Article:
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Accepting Your Childs Diagnosis

By Ambreen Suhaib

The moment a woman conceives a child the parents start dreaming. The dream to be the perfect parent with the perfect child. Fast forward a few years the dream is shattered when the parents are given the diagnosis that their child is going to be a special needs child. Sadness, depression, stress and anxiety become part of life right after. Parents go into this hyperdrive mode where they want to look into all the possible solutions. Some start running after ‘the cure’. Plethora of information on YouTube and Google makes you more worried. While doing all this the parents usually forget themselves completely. And also the fact that it is still their child who needs nothing but love, care and affection. Finding out about your child's diagnosis is a life changing experience. It hurts you to the core because no parent imagines their child to be special needs. It hurts you so deep that you need time to heal. Everyone reacts differently so there is no right or wrong way of dealing with it. Each parent deserves time to accept it.

Accepting a child's diagnosis is a process. Denial, guilt, disbelief, depression, stress and anxiety are tiny steps that eventually lead you to acceptance. Once you accept a new journey will start; a journey that will be difficult, unique yet beautiful. You will become the lead of your child's life. Don’t put undue pressure on yourself. It's not a matter of a week or a month; it's lifelong. Your fight will be on a daily basis. The best support that you will get is from fellow parents on the same journey. No one will understand your struggle better than them. It will give you the comfort that you are not alone. You will have to lower your expectations according to your child's pace and caliber. You will have to look at positives; the strengths, not the deficits.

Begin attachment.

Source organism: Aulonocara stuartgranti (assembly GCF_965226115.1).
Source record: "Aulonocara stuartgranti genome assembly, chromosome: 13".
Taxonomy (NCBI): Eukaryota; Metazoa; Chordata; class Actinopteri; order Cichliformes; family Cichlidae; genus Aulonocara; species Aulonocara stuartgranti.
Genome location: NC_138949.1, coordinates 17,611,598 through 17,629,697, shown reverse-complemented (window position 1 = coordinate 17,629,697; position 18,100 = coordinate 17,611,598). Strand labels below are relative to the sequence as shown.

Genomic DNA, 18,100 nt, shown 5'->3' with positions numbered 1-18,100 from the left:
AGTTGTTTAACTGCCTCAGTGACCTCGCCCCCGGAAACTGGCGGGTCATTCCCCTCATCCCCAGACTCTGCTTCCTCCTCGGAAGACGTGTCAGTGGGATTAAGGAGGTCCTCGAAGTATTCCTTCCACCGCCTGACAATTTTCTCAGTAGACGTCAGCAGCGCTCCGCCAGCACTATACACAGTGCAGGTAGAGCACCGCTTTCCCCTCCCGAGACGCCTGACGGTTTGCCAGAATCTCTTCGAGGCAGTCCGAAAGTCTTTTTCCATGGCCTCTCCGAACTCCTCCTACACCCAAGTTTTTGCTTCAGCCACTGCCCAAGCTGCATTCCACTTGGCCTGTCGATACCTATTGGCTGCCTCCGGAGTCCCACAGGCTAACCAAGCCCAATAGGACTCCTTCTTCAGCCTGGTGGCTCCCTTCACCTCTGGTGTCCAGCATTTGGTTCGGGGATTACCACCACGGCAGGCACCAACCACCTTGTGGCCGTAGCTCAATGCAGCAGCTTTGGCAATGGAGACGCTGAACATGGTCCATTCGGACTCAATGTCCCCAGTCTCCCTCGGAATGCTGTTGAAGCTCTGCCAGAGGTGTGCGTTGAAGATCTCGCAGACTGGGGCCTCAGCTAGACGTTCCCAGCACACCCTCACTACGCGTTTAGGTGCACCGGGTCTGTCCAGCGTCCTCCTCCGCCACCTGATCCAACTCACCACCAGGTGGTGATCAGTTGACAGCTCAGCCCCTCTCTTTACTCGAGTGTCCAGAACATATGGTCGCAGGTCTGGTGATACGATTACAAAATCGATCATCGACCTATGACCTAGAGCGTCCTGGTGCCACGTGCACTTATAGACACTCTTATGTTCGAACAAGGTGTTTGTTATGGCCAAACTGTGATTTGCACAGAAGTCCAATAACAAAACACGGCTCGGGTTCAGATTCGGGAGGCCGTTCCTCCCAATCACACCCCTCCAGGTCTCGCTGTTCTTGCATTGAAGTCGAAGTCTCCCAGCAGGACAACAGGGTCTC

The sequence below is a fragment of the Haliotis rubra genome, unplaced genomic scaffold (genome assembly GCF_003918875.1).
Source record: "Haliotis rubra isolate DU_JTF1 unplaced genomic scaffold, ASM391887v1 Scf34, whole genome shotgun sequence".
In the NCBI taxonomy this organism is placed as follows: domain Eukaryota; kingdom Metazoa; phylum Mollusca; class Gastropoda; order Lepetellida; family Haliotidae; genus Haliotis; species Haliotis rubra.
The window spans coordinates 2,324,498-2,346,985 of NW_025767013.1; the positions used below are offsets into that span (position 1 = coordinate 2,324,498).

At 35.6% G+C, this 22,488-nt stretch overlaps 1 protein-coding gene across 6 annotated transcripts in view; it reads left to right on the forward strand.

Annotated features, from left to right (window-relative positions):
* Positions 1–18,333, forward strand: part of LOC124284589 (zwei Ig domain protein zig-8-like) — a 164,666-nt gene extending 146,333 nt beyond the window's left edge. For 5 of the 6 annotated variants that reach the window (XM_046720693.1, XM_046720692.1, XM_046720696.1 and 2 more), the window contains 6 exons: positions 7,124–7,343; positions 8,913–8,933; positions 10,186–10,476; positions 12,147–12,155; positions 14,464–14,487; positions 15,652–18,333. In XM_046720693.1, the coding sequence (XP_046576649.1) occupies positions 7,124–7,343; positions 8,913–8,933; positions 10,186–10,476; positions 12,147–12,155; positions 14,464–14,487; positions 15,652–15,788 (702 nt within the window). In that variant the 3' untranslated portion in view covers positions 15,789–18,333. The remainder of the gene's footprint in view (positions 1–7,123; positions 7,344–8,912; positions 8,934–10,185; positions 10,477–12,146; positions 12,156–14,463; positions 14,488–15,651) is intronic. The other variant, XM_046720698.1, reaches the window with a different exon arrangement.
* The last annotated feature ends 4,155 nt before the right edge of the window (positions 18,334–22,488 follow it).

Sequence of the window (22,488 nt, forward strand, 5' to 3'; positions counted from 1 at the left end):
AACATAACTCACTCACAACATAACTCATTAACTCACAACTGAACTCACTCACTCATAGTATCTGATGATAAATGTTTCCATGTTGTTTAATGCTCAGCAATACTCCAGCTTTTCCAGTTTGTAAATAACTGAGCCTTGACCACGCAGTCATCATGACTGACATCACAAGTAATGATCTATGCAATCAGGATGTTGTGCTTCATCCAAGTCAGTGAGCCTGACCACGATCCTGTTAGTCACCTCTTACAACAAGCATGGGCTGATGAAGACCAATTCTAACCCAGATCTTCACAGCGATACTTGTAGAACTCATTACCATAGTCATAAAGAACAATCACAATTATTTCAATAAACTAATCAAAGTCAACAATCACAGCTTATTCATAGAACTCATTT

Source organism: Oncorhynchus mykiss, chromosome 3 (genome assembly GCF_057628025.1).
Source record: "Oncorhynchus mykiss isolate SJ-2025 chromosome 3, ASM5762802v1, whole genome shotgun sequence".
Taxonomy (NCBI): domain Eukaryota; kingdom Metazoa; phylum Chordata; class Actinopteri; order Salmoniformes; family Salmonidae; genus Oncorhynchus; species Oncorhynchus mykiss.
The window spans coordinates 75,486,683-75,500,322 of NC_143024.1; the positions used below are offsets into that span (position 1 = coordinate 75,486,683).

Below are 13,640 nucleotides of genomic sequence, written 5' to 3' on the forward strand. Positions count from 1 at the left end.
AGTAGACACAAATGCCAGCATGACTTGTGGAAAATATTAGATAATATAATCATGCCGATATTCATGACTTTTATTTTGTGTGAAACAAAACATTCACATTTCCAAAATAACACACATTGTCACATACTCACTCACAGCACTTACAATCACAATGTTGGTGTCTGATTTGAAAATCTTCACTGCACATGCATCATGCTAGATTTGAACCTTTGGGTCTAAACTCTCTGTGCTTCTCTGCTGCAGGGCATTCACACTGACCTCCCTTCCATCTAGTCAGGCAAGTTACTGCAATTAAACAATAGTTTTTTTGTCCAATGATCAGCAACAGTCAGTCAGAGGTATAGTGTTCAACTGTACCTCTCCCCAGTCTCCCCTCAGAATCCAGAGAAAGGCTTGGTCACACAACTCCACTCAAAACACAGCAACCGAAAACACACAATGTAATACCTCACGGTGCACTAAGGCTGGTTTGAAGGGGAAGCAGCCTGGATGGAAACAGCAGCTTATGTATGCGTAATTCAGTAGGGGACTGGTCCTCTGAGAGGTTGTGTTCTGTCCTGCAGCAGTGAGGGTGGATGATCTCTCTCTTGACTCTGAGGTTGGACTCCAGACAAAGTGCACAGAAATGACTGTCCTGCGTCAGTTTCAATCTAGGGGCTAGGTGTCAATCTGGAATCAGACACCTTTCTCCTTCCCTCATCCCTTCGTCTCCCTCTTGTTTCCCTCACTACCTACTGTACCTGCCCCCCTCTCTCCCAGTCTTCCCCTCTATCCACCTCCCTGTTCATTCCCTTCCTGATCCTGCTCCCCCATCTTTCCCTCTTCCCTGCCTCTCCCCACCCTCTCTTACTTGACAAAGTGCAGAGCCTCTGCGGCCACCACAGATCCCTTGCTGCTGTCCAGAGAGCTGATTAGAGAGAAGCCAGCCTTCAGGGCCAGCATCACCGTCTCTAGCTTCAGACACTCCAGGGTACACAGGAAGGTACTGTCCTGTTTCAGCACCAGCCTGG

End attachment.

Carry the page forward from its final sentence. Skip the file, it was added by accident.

To survive better you will have to separate your child from his diagnosis. For what he has is not anyone's fault and he deserves to be accepted and has the full right to enjoy life to the fullest. The worst thing special parents do is isolate themselves and make life more miserable for them. Don’t do that. Ask for help, talk to family, write about your feelings, educate yourself on your child's condition, join parent's forums, and connect with the community that has kids with the same condition. Don’t compare because it will just increase your pain and it's the most unfair thing that you can do to your child. Each child has different strengths; each child is different. Stop worrying about how will society react to his condition? Focus on your child. Don’t worry about the future and over-stress yourself because you can't predict the future. Work hard on your child's present. Celebrate his little advances.

Look after your health too. You are not the only parent going through this. You will find many. Coping up with stress is a continuous process because as your child grows different kinds of challenges will pop up. Therefore be courageous and strong. If you need help to keep your mental health intact don't feel ashamed. You will have to make tough decisions so be firm and believe in yourself.

Looking at typical children might upset you because that's how you imagined your child too. But remember it can happen to anyone. Never stop loving your child and always remember he needs you. Fear for the future of your special child is real. You will be scared but remember

you are not alone and you are doing the best you can for your child. The pride in being a special parent. You are no less than a warrior.


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